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Old 10-23-2012, 12:12 PM   #7
Join Date: Jul 2008
Posts: 5,440

I'd be careful with Yoga. It can work really well to build flexibility and since the poses are usually active - meaning that muscles are often flexing even in extended positions - the flexibility you build is pretty functional. But because the focus is on static positions that are very difficult to achieve for any man, let alone an older and inflexible man, striving after them can be dangerous. It's relatively safe for women because they can get into the positions pretty easily and relax, which is how yoga ia supposed to be done. A yoga pose is called an "asana", which is Sanskrit for "comfortable." For most men asanas are more like "painful."

I think it's better for male athletes to try flexibility methods that focus on muscle lengthening rather than stretching. It's very easy to overstretch, which is very counterproductive and injurious. (Old martial artists who forced their stretches for many years are often so stiff as to appear crippled.) Those methods that use neurological tricks to coax muscles to lengthen on their own accord are best, in my opinion. Active Isolate Stretching uses the principal of reciprocal inhibition to lengthen muscles without really stretching them, in the sense where "stretching" means forcibly tugging on the muscles. Instead, if you were aiming to lengthen your hamstrings for example, you would contract your quads, which sends an inhibitory neurological signal to your hamstrings, allowing them to relax and lengthen. These "stretches" are held for only a few seconds at a time because you are really using this inhibitory feedback loop to teach the hamstrings to relax and lengthen rather than tug on them until they submit. Each short repetition is like another lesson for the muscle on how to lengthen.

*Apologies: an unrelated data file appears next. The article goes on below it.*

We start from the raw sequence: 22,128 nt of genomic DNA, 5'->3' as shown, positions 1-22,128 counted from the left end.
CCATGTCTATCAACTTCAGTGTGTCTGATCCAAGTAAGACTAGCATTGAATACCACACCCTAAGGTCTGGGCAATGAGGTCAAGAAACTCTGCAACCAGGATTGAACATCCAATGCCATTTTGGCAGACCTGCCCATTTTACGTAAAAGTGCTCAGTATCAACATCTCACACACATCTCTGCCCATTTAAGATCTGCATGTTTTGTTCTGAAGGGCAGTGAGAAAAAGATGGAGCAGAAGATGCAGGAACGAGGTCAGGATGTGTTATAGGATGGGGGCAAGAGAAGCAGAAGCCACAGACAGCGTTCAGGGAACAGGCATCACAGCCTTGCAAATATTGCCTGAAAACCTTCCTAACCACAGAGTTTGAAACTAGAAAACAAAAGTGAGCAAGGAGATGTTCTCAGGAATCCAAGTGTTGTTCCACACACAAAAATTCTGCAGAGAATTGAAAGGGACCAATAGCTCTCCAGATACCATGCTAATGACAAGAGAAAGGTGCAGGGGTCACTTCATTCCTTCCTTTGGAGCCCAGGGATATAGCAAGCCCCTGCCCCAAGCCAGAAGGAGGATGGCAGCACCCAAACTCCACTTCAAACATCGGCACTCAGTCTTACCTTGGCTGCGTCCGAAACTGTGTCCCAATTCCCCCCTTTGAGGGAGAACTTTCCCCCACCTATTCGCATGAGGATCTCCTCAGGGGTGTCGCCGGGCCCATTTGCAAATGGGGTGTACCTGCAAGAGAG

Another approach that uses similar tricks is the Feldenkrais Method. This is much more sophisticated and in my opinion the ultimate method to increase body awareness and flexibility, as well as improve grace and efficiency of motion. But it's also rather vague in it's approach and does not have the goal-oriented focus that an athlete would want. But if you've got cash for treatment, it beats massage therapy or chiropractic hands-down, IMHO. Pat Cash has been enthusing about Feldenkrais recently. It was developed by an Isreali physicist who helped invent radar.

Something similar to the Feldenkrais method, but more goal-oriented and easier for athletes to relate to, is what's now called "dynamic flexibility" drills. These are popular in tennis circles and I think that there is a dynamic flexibility warmup routine endorsed by USTA. In a hamstring drill, for example, you might kick high in front of you in a rythmic easy manner repeatedly, ending each kick just short of a stretch sensation. This works like reciprocal inhibition to teach or coax the muscle to lengthen rather than tugging on it. Done before a match or practice session these drills can really loosen you up, while helping warm you up at the same time.

For old injuries, one should turn to the badass soft-tissue approaches like ART (active release technique), Myofascial Release, Rolfing and the like. They all claim to be able to lengthen and smooth out old scar tissues and free up movement, something that stretching by oneself will never really accomplish.

Last edited by corners; 10-23-2012 at 12:22 PM.
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